As the rift between the Starbucks union and its parent company grows, two more unionized Starbucks stores – one in Seattle and one in Kansas City — have been closed by corporate. Starbucks closed the unionized Seattle store to make room for a licensed store with grocery store chain, QFC, while the Kansas City store (which had filed for a unionization election) has been added to the list of locations that corporate has closed for safety reasons.
While Starbucks said that the closure of the Seattle store to make way for the QFC-licensed version has been in the works for a while, the SBWorkers United union claims that as recently as last week, employees were being transferred to the store and they believe this is the latest example of Starbucks retaliating against the growing union activity in the company.
“Starbucks wants us to believe they’re not closing us down because we unionized, but because of a restroom issue that has been going on for years,” Sarahann Rickner, a shift supervisor at the Holman store said in a statement provided by SBWorkers United. “This most recent action further shows how desperate and afraid Howard Schultz is. He knows that he is on the wrong side of the law, the wrong side of public opinion, and the wrong side of history.”
As for the Kansas City store, this is in line with Starbucks interim CEO Howard Schultz’s plan to address safety concerns as part of the “era of significant reinvention” he promised to bring to the company. In July, Starbucks closed 16 stores due to safety issues and drug use in bathrooms. That same week, a video leaked of Schultz saying that those closures were “only the beginning” and that “many more” closures would be coming.
"We apply the same focus on safety at unionized and non-union stores and are closing non-union stores where we are similarly challenged in providing a safe environment for our customer and partner experience," a Starbucks spokesperson said in a statement sent to media.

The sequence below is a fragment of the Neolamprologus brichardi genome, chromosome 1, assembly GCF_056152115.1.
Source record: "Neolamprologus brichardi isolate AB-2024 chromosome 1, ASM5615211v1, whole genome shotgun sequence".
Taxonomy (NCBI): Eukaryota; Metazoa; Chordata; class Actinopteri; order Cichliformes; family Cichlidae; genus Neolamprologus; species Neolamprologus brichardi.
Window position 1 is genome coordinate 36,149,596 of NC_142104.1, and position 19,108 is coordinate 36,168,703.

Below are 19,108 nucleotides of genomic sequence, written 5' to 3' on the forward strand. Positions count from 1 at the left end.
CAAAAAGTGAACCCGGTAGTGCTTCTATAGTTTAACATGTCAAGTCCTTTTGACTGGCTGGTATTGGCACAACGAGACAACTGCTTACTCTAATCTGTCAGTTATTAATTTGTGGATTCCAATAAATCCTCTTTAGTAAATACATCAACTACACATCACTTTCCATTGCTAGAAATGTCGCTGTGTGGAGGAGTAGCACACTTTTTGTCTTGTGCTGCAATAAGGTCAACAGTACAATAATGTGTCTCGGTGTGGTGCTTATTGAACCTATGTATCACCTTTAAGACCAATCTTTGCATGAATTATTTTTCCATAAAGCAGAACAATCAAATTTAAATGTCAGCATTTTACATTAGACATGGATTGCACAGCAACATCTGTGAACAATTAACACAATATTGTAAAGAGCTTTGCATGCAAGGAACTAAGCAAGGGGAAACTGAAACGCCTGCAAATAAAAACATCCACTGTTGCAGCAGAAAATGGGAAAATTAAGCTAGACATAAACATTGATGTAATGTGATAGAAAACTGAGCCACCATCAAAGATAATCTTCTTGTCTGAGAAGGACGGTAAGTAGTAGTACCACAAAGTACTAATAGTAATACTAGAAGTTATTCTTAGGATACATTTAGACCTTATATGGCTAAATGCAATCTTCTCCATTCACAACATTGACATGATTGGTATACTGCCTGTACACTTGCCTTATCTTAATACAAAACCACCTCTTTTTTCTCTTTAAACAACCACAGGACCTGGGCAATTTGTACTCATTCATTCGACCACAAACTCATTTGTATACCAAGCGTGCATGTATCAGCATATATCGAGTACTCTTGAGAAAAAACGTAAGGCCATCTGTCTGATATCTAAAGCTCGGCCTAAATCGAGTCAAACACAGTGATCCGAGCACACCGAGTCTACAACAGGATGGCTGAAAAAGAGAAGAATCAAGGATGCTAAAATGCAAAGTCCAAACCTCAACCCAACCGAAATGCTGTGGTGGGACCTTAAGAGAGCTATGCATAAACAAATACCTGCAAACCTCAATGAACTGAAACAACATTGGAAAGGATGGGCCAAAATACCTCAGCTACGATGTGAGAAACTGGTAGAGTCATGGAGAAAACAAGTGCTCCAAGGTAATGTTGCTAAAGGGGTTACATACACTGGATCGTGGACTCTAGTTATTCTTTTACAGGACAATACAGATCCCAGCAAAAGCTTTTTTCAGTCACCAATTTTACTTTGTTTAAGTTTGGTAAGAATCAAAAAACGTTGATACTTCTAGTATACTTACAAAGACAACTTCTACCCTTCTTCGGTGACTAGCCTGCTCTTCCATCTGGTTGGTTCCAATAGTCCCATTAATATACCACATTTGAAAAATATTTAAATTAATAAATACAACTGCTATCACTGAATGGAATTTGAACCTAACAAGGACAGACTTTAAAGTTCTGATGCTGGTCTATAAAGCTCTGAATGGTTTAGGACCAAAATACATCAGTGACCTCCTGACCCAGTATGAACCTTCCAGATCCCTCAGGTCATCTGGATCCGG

In response, SBWorkers United workers agree that while safety concerns are one of the major reasons many employees choose to organize, they don’t understand why the company’s solution to addressing these concerns is to shutter stores rather than work with employees and the union.
The latest store closures were announced on the heels of Starbucks sending a letter to the National Labor Relations Board, accusing the government agency of unfairly supporting the union during the election process, including secret coordination of in-person voting at NLRB offices for a supposedly mail-in ballot election and mishandling ballots. Starbucks is calling for an immediate pause in election processes and an investigation into these claims.
That same week, the National Labor Relations Board issued a complaint of misconduct against Starbucks, alleging that the company had been “unlawfully interrogating employees about union organizing” during three separate occasions.
In response, a Starbucks spokesperson told Nation’s Restaurant News that the company “is committed to bargaining in good faith” with SBWorkers United, including their “willingness to bargain each store individually, recognizing the board’s certification of single store units and desire to bargain in person because […] in-person bargaining is the most likely to achieve a contract in good faith.”
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